Without a clear understanding of the nature of
statistics and the definitions of statistical terms,
the public believe the statistic-supported
statements as if they are fact. In addition,
without understanding the agenda of the journalist
or analyst using the statistics, the public accepts
these "facts" uncritically.
Frequently, I am asked how to handle irrational
jealous feelings. Usually, the individual
recognizes that her feelings are unreasonable with
no valid evidence but feels incapable of controlling
the jealousy. In addition, the person usually
recognizes the destructive nature of indulging in
the feelings and the resulting behavior. Such
behavior typically involves excessive questioning of
her spouse, suspiciousness, and accusations. Many
spouses become extremely frustrated with this
behavior because they have no way of proving their
faithfulness. This leads to an escalating cycle of
anger which is used as further evidence by the
jealous spouse that her suspicions are correct.The jealous spouse often desperately wants to stop
the behavior but finds that he can't control the
thoughts which makes him feel miserable. He
believes that if he can just prove his suspicions
one way or another, he will feel better. The
unfortunate fallacy in this thinking, is that trust
can never be proven; it can only be disproved. The
definition of trust is the belief
something is true. Therefore, without evidence to
the contrary, if we want a satisfying relationship,
we have to choose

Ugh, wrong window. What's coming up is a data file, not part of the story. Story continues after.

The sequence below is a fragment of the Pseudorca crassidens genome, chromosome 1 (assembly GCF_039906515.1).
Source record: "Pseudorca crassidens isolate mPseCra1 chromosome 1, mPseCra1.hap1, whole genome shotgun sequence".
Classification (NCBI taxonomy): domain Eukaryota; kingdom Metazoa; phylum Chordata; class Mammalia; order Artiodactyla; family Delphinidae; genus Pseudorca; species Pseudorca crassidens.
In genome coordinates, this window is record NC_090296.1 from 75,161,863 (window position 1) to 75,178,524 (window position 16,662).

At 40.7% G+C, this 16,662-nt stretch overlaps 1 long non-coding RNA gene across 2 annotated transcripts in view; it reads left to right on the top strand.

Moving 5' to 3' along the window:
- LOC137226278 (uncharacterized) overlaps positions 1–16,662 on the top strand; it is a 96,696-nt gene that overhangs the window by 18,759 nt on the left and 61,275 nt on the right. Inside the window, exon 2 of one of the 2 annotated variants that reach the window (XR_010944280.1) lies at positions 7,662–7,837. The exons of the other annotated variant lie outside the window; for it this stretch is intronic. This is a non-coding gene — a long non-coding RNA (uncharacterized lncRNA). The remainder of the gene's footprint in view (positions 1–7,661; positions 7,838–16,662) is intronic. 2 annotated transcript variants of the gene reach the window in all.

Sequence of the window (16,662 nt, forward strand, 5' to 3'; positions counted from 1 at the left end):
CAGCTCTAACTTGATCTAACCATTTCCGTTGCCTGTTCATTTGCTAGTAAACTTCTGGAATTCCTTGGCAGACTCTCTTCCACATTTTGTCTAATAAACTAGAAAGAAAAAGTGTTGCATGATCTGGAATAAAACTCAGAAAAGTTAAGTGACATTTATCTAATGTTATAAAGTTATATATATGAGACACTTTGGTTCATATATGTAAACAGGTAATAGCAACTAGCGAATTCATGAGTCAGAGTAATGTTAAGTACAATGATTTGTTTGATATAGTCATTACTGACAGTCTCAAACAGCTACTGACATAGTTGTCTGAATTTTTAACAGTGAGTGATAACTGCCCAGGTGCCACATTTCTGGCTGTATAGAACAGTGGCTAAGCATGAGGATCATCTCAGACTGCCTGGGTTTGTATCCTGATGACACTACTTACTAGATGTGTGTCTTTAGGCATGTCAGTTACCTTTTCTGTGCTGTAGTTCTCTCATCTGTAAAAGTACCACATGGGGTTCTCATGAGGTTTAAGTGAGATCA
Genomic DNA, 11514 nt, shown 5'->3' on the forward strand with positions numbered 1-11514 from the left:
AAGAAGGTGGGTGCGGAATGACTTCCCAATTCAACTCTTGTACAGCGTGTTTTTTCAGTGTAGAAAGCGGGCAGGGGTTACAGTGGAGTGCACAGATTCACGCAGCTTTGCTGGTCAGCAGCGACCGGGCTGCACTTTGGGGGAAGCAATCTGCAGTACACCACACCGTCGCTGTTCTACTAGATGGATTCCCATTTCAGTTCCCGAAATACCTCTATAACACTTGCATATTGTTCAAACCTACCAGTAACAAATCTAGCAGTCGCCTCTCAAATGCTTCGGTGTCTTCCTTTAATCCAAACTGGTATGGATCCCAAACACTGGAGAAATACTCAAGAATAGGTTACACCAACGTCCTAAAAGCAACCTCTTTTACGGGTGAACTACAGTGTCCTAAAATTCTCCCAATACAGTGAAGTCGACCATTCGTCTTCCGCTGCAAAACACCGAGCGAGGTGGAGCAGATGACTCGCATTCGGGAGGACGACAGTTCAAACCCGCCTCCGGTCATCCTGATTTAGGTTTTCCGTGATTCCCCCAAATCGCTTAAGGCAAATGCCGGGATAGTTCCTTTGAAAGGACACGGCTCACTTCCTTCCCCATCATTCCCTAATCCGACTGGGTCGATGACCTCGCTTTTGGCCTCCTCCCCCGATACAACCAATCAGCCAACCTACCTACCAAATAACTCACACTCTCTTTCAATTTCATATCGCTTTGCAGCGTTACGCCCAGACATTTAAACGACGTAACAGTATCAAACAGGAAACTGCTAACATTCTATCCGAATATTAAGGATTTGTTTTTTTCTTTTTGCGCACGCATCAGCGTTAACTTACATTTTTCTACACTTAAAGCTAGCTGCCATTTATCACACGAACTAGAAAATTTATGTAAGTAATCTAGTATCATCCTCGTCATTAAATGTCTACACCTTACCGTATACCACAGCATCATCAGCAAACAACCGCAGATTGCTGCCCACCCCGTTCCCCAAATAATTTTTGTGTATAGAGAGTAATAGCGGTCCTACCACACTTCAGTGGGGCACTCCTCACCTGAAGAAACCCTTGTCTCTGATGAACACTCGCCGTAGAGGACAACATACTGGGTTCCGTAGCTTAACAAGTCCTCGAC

to trust the person we
don't have any willpower."
"I can't do it."
Do these statements sound familiar? Too often, our
self-statements about weight management interfere
with our efforts and lead to failure. By changing
how we think about developing a healthy weight we
are able to change the behaviors that can lead to
Not long ago I conducted a little experiment with my
cardio-kickboxing class. After an intense class I
told them to get the heaviest weights they could
curl 8-10 times. I spent a minute telling them to
focus on feeling tired, that they had just worked
out hard and they couldn't do anymore. Then, they
were to curl the weights to exhaustion. Once they
finished, I spent another minute telling them to
focus on having energy, feeling good, feeling
refreshed, and knowing they could do more. Once
again, they lifted the weights to exhaustion. The
results were that out of nine people, only one did
fewer lifts the second time! And typically, when
someone lifts weights to exhaustion they should not
be able to lift as much the second time when it is
only a minute later. Although this was not a
controlled scientific experiment, it was a
demonstration to my class to show how powerful our
thinking can be. What this exercise showed was how
positive thinking overcame the natural exhaustion of
the body and created a self-fulfilling prophecy of
lifting more weight because the participants
believed that they could.